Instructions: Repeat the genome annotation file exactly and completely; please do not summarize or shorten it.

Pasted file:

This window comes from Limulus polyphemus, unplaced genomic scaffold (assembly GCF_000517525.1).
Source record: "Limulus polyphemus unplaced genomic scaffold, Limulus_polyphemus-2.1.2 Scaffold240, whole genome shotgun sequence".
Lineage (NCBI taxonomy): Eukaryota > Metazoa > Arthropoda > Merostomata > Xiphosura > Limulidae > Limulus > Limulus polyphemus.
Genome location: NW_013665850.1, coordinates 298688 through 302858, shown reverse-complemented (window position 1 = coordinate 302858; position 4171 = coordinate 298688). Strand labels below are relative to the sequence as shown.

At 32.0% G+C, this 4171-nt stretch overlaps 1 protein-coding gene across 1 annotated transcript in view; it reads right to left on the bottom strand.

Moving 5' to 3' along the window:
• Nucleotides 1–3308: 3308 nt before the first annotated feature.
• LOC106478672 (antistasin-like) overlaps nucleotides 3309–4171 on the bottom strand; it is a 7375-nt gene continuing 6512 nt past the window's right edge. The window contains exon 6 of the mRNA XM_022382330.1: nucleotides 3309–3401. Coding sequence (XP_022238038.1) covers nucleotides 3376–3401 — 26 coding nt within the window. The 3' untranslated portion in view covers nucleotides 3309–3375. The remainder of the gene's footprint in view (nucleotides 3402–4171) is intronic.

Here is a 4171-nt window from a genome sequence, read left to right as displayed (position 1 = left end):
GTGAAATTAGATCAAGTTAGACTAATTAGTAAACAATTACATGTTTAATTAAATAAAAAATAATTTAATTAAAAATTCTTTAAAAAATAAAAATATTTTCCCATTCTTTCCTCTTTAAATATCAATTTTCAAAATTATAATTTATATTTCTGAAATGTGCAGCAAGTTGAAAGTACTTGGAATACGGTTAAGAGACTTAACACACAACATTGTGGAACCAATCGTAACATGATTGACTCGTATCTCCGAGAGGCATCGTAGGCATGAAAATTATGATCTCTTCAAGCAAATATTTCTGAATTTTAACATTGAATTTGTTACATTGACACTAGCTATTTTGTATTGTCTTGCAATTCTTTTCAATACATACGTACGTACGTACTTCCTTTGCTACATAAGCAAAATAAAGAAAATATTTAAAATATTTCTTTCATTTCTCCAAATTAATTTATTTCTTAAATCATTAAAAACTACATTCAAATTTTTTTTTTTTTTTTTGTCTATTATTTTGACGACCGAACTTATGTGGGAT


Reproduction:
This window comes from Limulus polyphemus, unplaced genomic scaffold (assembly GCF_000517525.1).
Source record: "Limulus polyphemus unplaced genomic scaffold, Limulus_polyphemus-2.1.2 Scaffold240, whole genome shotgun sequence".
Lineage (NCBI taxonomy): Eukaryota > Metazoa > Arthropoda > Merostomata > Xiphosura > Limulidae > Limulus > Limulus polyphemus.
Genome location: NW_013665850.1, coordinates 298688 through 302858, shown reverse-complemented (window position 1 = coordinate 302858; position 4171 = coordinate 298688). Strand labels below are relative to the sequence as shown.

At 32.0% G+C, this 4171-nt stretch overlaps 1 protein-coding gene across 1 annotated transcript in view; it reads right to left on the bottom strand.

Moving 5' to 3' along the window:
• Nucleotides 1–3308: 3308 nt before the first annotated feature.
• LOC106478672 (antistasin-like) overlaps nucleotides 3309–4171 on the bottom strand; it is a 7375-nt gene continuing 6512 nt past the window's right edge. The window contains exon 6 of the mRNA XM_022382330.1: nucleotides 3309–3401. Coding sequence (XP_022238038.1) covers nucleotides 3376–3401 — 26 coding nt within the window. The 3' untranslated portion in view covers nucleotides 3309–3375. The remainder of the gene's footprint in view (nucleotides 3402–4171) is intronic.

Here is a 4171-nt window from a genome sequence, read left to right as displayed (position 1 = left end):
GTGAAATTAGATCAAGTTAGACTAATTAGTAAACAATTACATGTTTAATTAAATAAAAAATAATTTAATTAAAAATTCTTTAAAAAATAAAAATATTTTCCCATTCTTTCCTCTTTAAATATCAATTTTCAAAATTATAATTTATATTTCTGAAATGTGCAGCAAGTTGAAAGTACTTGGAATACGGTTAAGAGACTTAACACACAACATTGTGGAACCAATCGTAACATGATTGACTCGTATCTCCGAGAGGCATCGTAGGCATGAAAATTATGATCTCTTCAAGCAAATATTTCTGAATTTTAACATTGAATTTGTTACATTGACACTAGCTATTTTGTATTGTCTTGCAATTCTTTTCAATACATACGTACGTACGTACTTCCTTTGCTACATAAGCAAAATAAAGAAAATATTTAAAATATTTCTTTCATTTCTCCAAATTAATTTATTTCTTAAATCATTAAAAACTACATTCAAATTTTTTTTTTTTTTTTTGTCTATTATTTTGACGACCGAACTTATGTGGGAT